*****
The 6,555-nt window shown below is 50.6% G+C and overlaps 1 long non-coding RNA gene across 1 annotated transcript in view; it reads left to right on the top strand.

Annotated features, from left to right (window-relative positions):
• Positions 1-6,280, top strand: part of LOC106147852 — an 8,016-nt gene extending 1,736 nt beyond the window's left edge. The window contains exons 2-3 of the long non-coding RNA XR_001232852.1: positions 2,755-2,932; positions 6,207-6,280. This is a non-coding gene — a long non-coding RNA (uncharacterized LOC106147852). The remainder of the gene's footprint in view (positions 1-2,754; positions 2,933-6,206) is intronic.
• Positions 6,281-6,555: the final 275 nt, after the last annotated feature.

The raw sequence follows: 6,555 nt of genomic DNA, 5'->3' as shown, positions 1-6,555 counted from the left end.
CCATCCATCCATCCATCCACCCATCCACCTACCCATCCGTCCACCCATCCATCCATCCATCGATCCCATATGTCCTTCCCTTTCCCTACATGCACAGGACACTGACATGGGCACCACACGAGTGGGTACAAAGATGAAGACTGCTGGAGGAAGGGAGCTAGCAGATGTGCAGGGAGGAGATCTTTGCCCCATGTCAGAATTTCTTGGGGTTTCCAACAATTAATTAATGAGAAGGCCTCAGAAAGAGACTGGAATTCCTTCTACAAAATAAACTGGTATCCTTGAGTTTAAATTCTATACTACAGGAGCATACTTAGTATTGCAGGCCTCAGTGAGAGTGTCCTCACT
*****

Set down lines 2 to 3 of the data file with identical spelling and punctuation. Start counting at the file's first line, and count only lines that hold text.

Annotated features, from left to right (window-relative positions):
• Positions 1-6,280, top strand: part of LOC106147852 — an 8,016-nt gene extending 1,736 nt beyond the window's left edge. The window contains exons 2-3 of the long non-coding RNA XR_001232852.1: positions 2,755-2,932; positions 6,207-6,280. This is a non-coding gene — a long non-coding RNA (uncharacterized LOC106147852). The remainder of the gene's footprint in view (positions 1-2,754; positions 2,933-6,206) is intronic.